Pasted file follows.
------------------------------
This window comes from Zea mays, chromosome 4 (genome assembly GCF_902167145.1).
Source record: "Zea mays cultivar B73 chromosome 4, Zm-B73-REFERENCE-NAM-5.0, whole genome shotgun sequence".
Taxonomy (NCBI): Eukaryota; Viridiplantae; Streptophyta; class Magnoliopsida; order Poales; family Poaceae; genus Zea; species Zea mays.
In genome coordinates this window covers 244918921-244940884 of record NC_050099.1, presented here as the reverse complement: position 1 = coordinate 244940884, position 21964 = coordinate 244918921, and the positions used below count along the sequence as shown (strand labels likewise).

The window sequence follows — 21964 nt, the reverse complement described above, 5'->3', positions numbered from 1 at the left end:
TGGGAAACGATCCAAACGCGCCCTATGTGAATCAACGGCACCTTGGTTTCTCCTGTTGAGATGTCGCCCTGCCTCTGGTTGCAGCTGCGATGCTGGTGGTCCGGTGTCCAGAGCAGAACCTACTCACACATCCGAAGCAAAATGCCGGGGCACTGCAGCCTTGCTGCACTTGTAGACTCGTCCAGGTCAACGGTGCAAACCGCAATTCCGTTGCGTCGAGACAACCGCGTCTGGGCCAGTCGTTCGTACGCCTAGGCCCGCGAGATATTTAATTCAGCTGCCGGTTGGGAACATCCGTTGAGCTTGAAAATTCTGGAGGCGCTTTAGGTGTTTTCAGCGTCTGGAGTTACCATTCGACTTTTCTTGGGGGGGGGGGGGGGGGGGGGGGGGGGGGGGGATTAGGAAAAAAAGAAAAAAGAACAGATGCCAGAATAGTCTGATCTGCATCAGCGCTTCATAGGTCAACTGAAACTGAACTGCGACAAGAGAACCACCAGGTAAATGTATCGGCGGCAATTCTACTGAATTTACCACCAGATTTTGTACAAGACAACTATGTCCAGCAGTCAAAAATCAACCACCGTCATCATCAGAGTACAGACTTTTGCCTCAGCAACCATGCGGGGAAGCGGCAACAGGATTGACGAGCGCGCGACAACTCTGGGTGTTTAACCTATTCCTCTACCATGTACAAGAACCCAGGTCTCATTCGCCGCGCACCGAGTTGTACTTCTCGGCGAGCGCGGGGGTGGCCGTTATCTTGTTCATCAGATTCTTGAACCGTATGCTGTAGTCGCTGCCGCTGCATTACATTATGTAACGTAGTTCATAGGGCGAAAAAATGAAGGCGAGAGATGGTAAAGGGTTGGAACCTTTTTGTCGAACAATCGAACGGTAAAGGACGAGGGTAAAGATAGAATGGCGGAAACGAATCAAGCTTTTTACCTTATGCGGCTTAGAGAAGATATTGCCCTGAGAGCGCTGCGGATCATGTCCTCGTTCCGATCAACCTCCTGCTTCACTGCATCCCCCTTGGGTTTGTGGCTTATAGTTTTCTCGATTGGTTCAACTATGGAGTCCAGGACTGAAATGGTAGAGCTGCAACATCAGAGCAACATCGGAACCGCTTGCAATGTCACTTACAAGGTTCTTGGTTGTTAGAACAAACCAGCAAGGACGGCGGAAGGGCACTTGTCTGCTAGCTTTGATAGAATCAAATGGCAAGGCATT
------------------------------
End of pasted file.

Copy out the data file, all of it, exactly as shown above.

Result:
This window comes from Zea mays, chromosome 4 (genome assembly GCF_902167145.1).
Source record: "Zea mays cultivar B73 chromosome 4, Zm-B73-REFERENCE-NAM-5.0, whole genome shotgun sequence".
Taxonomy (NCBI): Eukaryota; Viridiplantae; Streptophyta; class Magnoliopsida; order Poales; family Poaceae; genus Zea; species Zea mays.
In genome coordinates this window covers 244918921-244940884 of record NC_050099.1, presented here as the reverse complement: position 1 = coordinate 244940884, position 21964 = coordinate 244918921, and the positions used below count along the sequence as shown (strand labels likewise).

The window sequence follows — 21964 nt, the reverse complement described above, 5'->3', positions numbered from 1 at the left end:
TGGGAAACGATCCAAACGCGCCCTATGTGAATCAACGGCACCTTGGTTTCTCCTGTTGAGATGTCGCCCTGCCTCTGGTTGCAGCTGCGATGCTGGTGGTCCGGTGTCCAGAGCAGAACCTACTCACACATCCGAAGCAAAATGCCGGGGCACTGCAGCCTTGCTGCACTTGTAGACTCGTCCAGGTCAACGGTGCAAACCGCAATTCCGTTGCGTCGAGACAACCGCGTCTGGGCCAGTCGTTCGTACGCCTAGGCCCGCGAGATATTTAATTCAGCTGCCGGTTGGGAACATCCGTTGAGCTTGAAAATTCTGGAGGCGCTTTAGGTGTTTTCAGCGTCTGGAGTTACCATTCGACTTTTCTTGGGGGGGGGGGGGGGGGGGGGGGGGGGGGGGGATTAGGAAAAAAAGAAAAAAGAACAGATGCCAGAATAGTCTGATCTGCATCAGCGCTTCATAGGTCAACTGAAACTGAACTGCGACAAGAGAACCACCAGGTAAATGTATCGGCGGCAATTCTACTGAATTTACCACCAGATTTTGTACAAGACAACTATGTCCAGCAGTCAAAAATCAACCACCGTCATCATCAGAGTACAGACTTTTGCCTCAGCAACCATGCGGGGAAGCGGCAACAGGATTGACGAGCGCGCGACAACTCTGGGTGTTTAACCTATTCCTCTACCATGTACAAGAACCCAGGTCTCATTCGCCGCGCACCGAGTTGTACTTCTCGGCGAGCGCGGGGGTGGCCGTTATCTTGTTCATCAGATTCTTGAACCGTATGCTGTAGTCGCTGCCGCTGCATTACATTATGTAACGTAGTTCATAGGGCGAAAAAATGAAGGCGAGAGATGGTAAAGGGTTGGAACCTTTTTGTCGAACAATCGAACGGTAAAGGACGAGGGTAAAGATAGAATGGCGGAAACGAATCAAGCTTTTTACCTTATGCGGCTTAGAGAAGATATTGCCCTGAGAGCGCTGCGGATCATGTCCTCGTTCCGATCAACCTCCTGCTTCACTGCATCCCCCTTGGGTTTGTGGCTTATAGTTTTCTCGATTGGTTCAACTATGGAGTCCAGGACTGAAATGGTAGAGCTGCAACATCAGAGCAACATCGGAACCGCTTGCAATGTCACTTACAAGGTTCTTGGTTGTTAGAACAAACCAGCAAGGACGGCGGAAGGGCACTTGTCTGCTAGCTTTGATAGAATCAAATGGCAAGGCATT